Samuel R. Delany meets Cormac McCarthy meets J.R.R. Tolkien as the striking and subtly powerful Corinn Akaran settles into queenship over the Known World just in time to take up arms with the Other Lands. “We’re at war,” she says, matter-of-factly. And war it is, with supposed allies turning tail and threats of invasion putting a decided downward cast on the scene. Corinn is a tough cookie, but she nurtures an abiding hope that her son, Aaden, will prove himself as “the greatest Akaran monarch yet.” Naturally, opportunities abound for him to show his stuff. Meanwhile, Corinn’s brother Aliver is on hand to help, having miraculously come back to life after having been killed in the second installment. (“You were dead before,” says Aaden. “Exactly,” replies Aliver. “I like you better alive,” responds Aaden, having thought the matter over.) Durham is a master of the swords-and-sorcery genre, with the bonus that this is swords-and-sorcery with spaceships that give the Millennium Falcon a run for the money; the trilogy, this volume included, tends to be talky, but it’s the right kind of talky, without wasted words. He also takes time to paint scenes in words that other writers might brush away, as with this description of a book-filled library: “Tall windows cast elongated rectangles of red-gold sunrise light, but the room’s candles still burned, thick ones that jutted through the tables like tree trunks and burned with flames the size of spearheads.” That’s a world worth fighting for, and Durham’s pages are full of thrilling action that would do Tolkien proud.
A close, yes—but with wiggle room for more Acacian adventures. At any rate, on the strength of this installment, Durham’s many fans will be clamoring for more.
That's awful nice. Admittedly, I'm not sure what the Millennium Falcon stuff is about, but still, I'll take it.
Thank you, Kirkus, for the gold star. I will wear it proudly. You chastened me once, and I've never forgotten it. Nor have I forgotten the three - count em, 3! - times you've given me your pointy accolade. I'm very pleased.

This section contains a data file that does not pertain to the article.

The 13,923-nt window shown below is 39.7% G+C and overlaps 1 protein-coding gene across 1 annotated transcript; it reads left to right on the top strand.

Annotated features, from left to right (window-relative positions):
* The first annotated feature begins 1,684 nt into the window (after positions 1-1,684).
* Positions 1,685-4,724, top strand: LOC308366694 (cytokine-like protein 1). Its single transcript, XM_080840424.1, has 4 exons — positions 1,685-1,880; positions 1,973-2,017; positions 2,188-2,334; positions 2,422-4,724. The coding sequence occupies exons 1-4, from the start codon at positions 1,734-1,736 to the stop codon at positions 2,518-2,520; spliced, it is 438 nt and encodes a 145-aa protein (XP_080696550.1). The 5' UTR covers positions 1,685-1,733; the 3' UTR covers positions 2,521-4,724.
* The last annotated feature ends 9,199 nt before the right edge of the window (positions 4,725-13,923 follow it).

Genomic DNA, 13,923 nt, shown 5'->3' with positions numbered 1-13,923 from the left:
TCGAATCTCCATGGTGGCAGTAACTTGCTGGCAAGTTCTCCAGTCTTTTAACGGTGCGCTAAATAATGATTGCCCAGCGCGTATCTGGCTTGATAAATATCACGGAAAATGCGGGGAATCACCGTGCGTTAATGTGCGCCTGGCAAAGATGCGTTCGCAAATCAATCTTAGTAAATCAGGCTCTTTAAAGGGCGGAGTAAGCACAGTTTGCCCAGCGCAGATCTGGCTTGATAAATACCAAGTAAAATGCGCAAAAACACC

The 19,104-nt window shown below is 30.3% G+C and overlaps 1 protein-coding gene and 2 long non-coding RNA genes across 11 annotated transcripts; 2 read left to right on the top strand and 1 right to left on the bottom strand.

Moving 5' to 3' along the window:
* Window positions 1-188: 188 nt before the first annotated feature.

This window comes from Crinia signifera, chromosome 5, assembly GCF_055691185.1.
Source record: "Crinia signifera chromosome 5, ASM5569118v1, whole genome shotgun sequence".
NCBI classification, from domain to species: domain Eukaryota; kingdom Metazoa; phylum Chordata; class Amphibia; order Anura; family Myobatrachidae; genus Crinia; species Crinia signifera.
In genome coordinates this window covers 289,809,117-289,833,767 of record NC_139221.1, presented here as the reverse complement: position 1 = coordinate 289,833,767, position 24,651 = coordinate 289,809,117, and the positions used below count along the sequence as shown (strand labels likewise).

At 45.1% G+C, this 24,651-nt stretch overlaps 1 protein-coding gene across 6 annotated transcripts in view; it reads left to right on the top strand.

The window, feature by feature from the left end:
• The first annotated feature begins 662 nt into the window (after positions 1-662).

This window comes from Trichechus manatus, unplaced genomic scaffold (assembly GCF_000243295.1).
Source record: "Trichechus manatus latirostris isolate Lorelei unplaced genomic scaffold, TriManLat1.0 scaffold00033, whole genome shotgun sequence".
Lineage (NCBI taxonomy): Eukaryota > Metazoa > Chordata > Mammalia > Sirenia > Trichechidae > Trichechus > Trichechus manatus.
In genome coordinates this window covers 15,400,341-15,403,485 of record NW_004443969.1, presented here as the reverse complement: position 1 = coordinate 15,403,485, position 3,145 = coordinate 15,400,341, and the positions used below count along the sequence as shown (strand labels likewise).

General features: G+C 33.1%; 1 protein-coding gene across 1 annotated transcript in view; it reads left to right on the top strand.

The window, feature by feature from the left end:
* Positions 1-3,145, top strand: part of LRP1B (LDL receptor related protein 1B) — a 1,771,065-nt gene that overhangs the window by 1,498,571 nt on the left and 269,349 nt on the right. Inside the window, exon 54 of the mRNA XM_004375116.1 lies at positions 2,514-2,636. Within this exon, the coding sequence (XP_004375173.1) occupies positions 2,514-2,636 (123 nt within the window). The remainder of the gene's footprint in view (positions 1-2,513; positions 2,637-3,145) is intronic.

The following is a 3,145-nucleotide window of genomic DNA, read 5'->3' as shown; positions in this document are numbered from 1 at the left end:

For anyone that wants to see my Kirkus score, it's HERE.
Monday, September 19, 2011
Fantasy Book Critic On TSB
Fantasy Book Critic has weighed in on The Sacred Band. I wouldn't be mentioning it if I wasn't pleased with what they thought!
Among other things, Robert wrote:
Considering everything that occurred in the first two volumes of The Acacia Trilogy, The Sacred Band had a lot riding on its shoulders. Thankfully, David Anthony Durham was more than up to the task, delivering a rewarding conclusion in The Sacred Band that successfully wraps up The Acacia Trilogy...
You can read the whole review HERE.
Sunday, September 18, 2011
Spartacus Bunny, The First Sketch
So, I dunno. The Durhams were out walking in the hills the other day, and we got to talking about my Spartacus novel. Somehow, out of that, came the idea for a graphic novel: The Spartacus Bunny Wars.
Why bunnies? Ah... Why not?
I asked my daughter, Maya, to come up with an early sketch of the gladiator. She choose to focus in on a closeup. This is what she produced:
We think it my be a little too catlike at the moment. Obviously, we wouldn't want to write The Spartacus Cat Wars.
That would just be... ridiculous.
Just for the record, this is not the direction I'm going in for my novel. Perhaps it should be, though...
Saturday, September 17, 2011
Call Me A Silly Boy, but...
...I have to confess to being inordinately chuffed at seeing this...
I didn't make it myself or anything. My Portuguese publisher did! They're having a giveaway wherein the first 50 people that by Acacia: Ventos do Norte via their website will receive a free tee-shirt. I want one!
Which brings up the question... should I covertly buy one of my own books, in Portuguese?
The info is HERE, at Saida de Emergência's site.
Friday, September 16, 2011
Library Journal have weighed in on The Sacred Band. Rather nicely, in fact. I'll include the full review below, but if you don't want any plot details you could just read this part:
Strong writing, intriguing characters, and a richly detailed background—along with the possibility for future development of Durham's scenario—make this fantasy epic a winner for those who enjoy large-scale fantasy along the lines of George R.R. Martin's "Song of Ice and Fire" series.
HERE's the place to go to see this month's batch of SFF reviews, including some really interesting ones, like Alex Bledsoe's The Hum and the Shiver and Kate Elliott's Cold Fire.
Here's the full review of The Sacred Band: